Beaulieu (Pronunciation /ˈbjuːlɨ/) is a small village located on the south eastern edge of the New Forest national park in Hampshire, England and home to both Palace House and the British National Motor Museum.
In the late 1950s Beaulieu was the surprising location for one of Britain's first experiments in pop festival culture, with the annual Beaulieu Jazz Festival, which quickly expanded to become a significant event in the burgeoning jazz and youth pop music scene of the period. Camping overnight, a rural invasion, eccentric dress, wild music and sometimes wilder behaviour — these now familiar features of pop festival happened at Beaulieu each summer, culminating in the so-called 'Battle of Beaulieu' at the 1960 festival, when rival gangs of modern and traditional jazz fans indluged in a spot of what sociologists went on to call 'subcultural contestation'.
Beaulieu village has remained largely unspoilt by progress, and is a favourite tourist stop for visitors to the New Forest, and also for birders seeking local specialities like Dartford Warbler, Honey Buzzard and Hobby.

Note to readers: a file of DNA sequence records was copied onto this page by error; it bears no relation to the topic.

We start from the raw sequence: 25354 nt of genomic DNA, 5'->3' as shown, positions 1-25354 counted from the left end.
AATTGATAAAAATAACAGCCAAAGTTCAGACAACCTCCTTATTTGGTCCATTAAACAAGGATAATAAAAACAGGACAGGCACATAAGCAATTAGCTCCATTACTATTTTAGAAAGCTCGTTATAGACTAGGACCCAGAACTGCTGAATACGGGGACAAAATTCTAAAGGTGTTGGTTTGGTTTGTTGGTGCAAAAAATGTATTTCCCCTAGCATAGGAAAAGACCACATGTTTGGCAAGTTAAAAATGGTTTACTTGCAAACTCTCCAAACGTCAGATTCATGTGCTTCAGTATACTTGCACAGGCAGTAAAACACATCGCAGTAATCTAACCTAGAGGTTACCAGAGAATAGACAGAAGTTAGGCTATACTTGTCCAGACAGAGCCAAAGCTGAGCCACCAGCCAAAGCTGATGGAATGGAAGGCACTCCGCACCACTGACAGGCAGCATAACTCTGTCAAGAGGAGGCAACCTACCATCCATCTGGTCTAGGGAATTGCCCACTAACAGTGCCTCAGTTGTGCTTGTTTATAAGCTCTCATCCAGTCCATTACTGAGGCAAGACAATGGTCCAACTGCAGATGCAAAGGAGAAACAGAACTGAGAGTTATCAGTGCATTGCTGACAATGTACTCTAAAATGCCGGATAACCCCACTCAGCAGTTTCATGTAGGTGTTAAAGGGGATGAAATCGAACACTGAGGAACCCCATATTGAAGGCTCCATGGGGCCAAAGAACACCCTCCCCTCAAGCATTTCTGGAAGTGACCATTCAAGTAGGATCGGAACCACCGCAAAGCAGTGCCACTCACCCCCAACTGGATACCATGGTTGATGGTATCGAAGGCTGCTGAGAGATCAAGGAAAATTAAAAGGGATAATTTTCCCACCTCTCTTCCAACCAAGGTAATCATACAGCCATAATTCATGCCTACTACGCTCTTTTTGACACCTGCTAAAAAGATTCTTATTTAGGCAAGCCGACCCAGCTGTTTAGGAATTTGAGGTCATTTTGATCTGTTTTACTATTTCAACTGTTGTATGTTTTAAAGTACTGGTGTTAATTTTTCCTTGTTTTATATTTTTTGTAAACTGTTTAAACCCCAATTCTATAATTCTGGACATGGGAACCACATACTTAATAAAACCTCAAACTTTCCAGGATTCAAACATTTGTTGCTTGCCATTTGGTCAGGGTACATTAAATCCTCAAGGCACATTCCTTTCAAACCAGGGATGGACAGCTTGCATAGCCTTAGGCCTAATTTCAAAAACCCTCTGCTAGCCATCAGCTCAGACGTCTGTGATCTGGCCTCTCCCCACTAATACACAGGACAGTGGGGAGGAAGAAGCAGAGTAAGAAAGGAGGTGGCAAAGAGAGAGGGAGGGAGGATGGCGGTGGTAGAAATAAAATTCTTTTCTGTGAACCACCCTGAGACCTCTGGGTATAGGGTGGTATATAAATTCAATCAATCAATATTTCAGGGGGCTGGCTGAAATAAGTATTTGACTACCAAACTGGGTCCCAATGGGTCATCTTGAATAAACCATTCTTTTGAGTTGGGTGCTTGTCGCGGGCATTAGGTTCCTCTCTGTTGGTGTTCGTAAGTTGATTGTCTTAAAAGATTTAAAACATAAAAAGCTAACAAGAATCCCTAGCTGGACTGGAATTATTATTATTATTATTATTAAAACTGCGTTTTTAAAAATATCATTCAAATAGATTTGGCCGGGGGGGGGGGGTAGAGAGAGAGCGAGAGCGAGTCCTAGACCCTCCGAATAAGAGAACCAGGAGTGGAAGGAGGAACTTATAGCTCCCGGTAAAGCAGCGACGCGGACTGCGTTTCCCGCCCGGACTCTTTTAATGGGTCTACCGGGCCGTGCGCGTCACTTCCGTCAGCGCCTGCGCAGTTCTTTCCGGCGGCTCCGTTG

The nearest railway station is Beaulieu Road, which is located several miles away on the London-Weymouth main line, and has a notoriously infrequent service (3 trains per day being typical - 1 per hour, Sundays), timed to be of use to locals working elsewhere, but consequently being unhelpful to those wanting to visit the area by train; visitors should use the stations at Brockenhurst or Ashurst instead. Brockenhurst is on the same line as Beaulieu Road Station but the next stop west. Brockenhurst is six miles away from Beaulieu, but The New Forest Tour runs daily summers only hourly to Beaulieu as opposed to Beaulieu Road Station, which is four miles away. which The New Forest Tour also connects
Palace House (not to be confused with the Palace of Beaulieu in Essex), which overlooks the village from across Beaulieu River, began in 1204 as the gatehouse to Beaulieu Abbey, and has been the ancestral home of a branch of the Montagu family since 1538, when it was bought from the crown following the Dissolution of the Monasteries by Henry VIII. The house was extended in the 16th century, and again in the 19th century, and is today a fine example of a Gothic country house. Although still home to the current Lord and Lady Montagu, parts of the house and gardens are open daily to the public. It is a member of the Treasure Houses of England consortium.
The village is also home to the British National Motor Museum. The museum, opened as the Montagu Motor Museum in 1952, becoming a charitable trust in 1972, contains an important collection of historic motor vehicles, including four world land speed record holders: Sir Malcolm Campbell's 1924 Blue-Bird and son Donald Campbell's 1964 Bluebird CN7, plus the 1927 Sunbeam 1000HP (the first motor car to reach 200 miles per hour) and the 1929 Irving-Napier Special 'Golden Arrow', both driven by Major Henry Segrave.